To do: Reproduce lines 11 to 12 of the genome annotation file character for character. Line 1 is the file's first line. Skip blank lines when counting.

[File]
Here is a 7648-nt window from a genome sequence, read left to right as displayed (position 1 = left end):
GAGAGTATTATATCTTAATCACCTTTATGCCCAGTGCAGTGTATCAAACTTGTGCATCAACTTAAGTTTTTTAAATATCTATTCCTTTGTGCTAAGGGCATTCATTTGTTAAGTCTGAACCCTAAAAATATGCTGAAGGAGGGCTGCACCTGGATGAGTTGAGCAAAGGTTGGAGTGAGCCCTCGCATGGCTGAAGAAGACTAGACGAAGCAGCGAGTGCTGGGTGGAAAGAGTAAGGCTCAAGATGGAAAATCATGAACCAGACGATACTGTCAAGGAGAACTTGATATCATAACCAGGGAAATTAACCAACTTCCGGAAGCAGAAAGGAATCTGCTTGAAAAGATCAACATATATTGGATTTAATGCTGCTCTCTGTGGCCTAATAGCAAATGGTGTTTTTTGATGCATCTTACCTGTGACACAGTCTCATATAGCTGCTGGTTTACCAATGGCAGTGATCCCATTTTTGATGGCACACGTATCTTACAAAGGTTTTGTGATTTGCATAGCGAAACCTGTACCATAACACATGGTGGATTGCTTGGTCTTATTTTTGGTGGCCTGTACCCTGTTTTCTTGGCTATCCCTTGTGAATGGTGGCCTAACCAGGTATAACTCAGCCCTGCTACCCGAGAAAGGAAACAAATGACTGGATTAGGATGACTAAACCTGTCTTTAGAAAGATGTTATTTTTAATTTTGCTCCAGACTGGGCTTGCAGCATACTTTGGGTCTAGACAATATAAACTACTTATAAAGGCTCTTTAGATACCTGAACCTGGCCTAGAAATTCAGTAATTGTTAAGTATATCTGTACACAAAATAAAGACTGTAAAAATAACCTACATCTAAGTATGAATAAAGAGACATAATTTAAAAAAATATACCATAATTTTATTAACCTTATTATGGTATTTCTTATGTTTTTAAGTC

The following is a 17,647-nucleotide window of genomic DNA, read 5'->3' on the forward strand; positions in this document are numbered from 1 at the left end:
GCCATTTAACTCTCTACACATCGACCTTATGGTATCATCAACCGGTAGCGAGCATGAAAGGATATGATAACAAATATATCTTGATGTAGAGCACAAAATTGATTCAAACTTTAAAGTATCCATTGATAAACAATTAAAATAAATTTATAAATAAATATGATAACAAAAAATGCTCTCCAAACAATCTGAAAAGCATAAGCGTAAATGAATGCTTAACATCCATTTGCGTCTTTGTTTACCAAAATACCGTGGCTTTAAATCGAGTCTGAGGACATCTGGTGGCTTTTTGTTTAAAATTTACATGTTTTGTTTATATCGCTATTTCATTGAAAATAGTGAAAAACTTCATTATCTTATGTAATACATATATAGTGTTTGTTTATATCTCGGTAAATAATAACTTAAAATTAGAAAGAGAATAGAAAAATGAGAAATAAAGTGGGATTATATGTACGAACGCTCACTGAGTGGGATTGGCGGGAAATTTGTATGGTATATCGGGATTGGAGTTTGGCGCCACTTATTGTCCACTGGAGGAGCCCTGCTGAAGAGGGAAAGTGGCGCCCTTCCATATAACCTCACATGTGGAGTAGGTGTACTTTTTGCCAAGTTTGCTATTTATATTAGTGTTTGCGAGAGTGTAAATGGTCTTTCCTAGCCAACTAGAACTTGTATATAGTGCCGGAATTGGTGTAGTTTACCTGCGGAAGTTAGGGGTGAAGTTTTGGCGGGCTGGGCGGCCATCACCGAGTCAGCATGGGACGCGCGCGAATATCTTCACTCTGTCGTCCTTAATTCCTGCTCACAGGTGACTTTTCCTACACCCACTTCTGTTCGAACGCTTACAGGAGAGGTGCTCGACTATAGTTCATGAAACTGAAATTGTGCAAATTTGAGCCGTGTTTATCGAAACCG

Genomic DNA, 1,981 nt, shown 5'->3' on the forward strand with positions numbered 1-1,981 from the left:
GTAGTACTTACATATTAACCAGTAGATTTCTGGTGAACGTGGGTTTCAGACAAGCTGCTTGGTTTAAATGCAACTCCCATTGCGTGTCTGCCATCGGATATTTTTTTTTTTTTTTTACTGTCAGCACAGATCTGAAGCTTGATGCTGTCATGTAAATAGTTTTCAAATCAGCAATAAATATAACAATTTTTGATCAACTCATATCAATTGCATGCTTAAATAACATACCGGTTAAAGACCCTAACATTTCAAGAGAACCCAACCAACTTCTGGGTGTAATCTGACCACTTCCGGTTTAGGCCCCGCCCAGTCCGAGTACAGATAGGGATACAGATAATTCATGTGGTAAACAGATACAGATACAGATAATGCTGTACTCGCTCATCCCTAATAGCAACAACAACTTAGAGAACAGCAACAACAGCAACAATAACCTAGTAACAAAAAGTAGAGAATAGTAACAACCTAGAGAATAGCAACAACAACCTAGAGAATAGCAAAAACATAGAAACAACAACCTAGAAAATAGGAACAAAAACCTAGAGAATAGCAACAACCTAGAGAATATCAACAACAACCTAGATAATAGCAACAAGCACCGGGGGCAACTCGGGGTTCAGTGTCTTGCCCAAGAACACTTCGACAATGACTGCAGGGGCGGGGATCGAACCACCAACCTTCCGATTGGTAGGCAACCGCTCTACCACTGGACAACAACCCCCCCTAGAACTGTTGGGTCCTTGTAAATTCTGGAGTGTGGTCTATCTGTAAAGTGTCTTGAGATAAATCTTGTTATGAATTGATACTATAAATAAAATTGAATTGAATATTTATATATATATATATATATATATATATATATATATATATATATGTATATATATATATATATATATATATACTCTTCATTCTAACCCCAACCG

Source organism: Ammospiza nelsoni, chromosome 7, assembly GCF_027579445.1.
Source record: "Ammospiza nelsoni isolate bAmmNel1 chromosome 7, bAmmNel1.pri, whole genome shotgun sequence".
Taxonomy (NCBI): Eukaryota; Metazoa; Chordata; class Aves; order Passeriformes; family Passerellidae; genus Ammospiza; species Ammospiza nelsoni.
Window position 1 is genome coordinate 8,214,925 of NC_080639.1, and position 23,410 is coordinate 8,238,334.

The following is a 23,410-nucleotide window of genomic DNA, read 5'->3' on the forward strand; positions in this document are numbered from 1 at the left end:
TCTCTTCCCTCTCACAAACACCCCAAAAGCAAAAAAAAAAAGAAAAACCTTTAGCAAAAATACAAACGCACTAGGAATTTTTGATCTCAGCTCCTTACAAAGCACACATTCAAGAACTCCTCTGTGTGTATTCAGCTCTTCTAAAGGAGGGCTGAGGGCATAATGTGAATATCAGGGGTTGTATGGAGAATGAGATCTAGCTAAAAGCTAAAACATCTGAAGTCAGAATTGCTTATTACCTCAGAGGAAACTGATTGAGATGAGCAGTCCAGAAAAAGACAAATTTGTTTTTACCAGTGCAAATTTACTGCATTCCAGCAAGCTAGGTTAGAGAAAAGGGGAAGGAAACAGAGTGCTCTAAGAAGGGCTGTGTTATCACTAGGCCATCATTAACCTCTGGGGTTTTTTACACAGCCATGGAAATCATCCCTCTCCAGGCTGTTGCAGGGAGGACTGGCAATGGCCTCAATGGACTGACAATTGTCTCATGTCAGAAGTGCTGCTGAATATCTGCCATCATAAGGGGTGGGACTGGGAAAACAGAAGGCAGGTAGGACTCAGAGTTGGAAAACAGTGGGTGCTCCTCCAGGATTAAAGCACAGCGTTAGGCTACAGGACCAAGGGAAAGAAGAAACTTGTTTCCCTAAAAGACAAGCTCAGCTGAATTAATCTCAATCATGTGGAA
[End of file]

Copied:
The following is a 23,410-nucleotide window of genomic DNA, read 5'->3' on the forward strand; positions in this document are numbered from 1 at the left end:
TCTCTTCCCTCTCACAAACACCCCAAAAGCAAAAAAAAAAAGAAAAACCTTTAGCAAAAATACAAACGCACTAGGAATTTTTGATCTCAGCTCCTTACAAAGCACACATTCAAGAACTCCTCTGTGTGTATTCAGCTCTTCTAAAGGAGGGCTGAGGGCATAATGTGAATATCAGGGGTTGTATGGAGAATGAGATCTAGCTAAAAGCTAAAACATCTGAAGTCAGAATTGCTTATTACCTCAGAGGAAACTGATTGAGATGAGCAGTCCAGAAAAAGACAAATTTGTTTTTACCAGTGCAAATTTACTGCATTCCAGCAAGCTAGGTTAGAGAAAAGGGGAAGGAAACAGAGTGCTCTAAGAAGGGCTGTGTTATCACTAGGCCATCATTAACCTCTGGGGTTTTTTACACAGCCATGGAAATCATCCCTCTCCAGGCTGTTGCAGGGAGGACTGGCAATGGCCTCAATGGACTGACAATTGTCTCATGTCAGAAGTGCTGCTGAATATCTGCCATCATAAGGGGTGGGACTGGGAAAACAGAAGGCAGGTAGGACTCAGAGTTGGAAAACAGTGGGTGCTCCTCCAGGATTAAAGCACAGCGTTAGGCTACAGGACCAAGGGAAAGAAGAAACTTGTTTCCCTAAAAGACAAGCTCAGCTGAATTAATCTCAATCATGTGGAA